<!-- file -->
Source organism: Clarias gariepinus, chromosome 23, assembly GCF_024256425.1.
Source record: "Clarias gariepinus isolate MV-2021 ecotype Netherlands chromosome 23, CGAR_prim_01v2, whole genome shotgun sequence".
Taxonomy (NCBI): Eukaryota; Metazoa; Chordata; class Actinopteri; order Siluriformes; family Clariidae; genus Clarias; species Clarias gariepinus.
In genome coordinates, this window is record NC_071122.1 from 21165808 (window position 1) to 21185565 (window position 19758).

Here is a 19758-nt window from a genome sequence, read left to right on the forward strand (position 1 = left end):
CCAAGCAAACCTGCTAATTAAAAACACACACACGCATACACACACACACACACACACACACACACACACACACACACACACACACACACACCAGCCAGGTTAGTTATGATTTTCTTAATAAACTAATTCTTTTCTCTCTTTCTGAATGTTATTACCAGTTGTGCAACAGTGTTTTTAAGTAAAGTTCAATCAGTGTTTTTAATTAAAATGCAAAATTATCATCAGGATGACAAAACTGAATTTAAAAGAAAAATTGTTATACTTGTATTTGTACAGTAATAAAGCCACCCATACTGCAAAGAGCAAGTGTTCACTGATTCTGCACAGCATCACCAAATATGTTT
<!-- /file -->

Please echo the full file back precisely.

Source organism: Clarias gariepinus, chromosome 23, assembly GCF_024256425.1.
Source record: "Clarias gariepinus isolate MV-2021 ecotype Netherlands chromosome 23, CGAR_prim_01v2, whole genome shotgun sequence".
Taxonomy (NCBI): Eukaryota; Metazoa; Chordata; class Actinopteri; order Siluriformes; family Clariidae; genus Clarias; species Clarias gariepinus.
In genome coordinates, this window is record NC_071122.1 from 21165808 (window position 1) to 21185565 (window position 19758).

Here is a 19758-nt window from a genome sequence, read left to right on the forward strand (position 1 = left end):
CCAAGCAAACCTGCTAATTAAAAACACACACACGCATACACACACACACACACACACACACACACACACACACACACACACACACACACACCAGCCAGGTTAGTTATGATTTTCTTAATAAACTAATTCTTTTCTCTCTTTCTGAATGTTATTACCAGTTGTGCAACAGTGTTTTTAAGTAAAGTTCAATCAGTGTTTTTAATTAAAATGCAAAATTATCATCAGGATGACAAAACTGAATTTAAAAGAAAAATTGTTATACTTGTATTTGTACAGTAATAAAGCCACCCATACTGCAAAGAGCAAGTGTTCACTGATTCTGCACAGCATCACCAAATATGTTT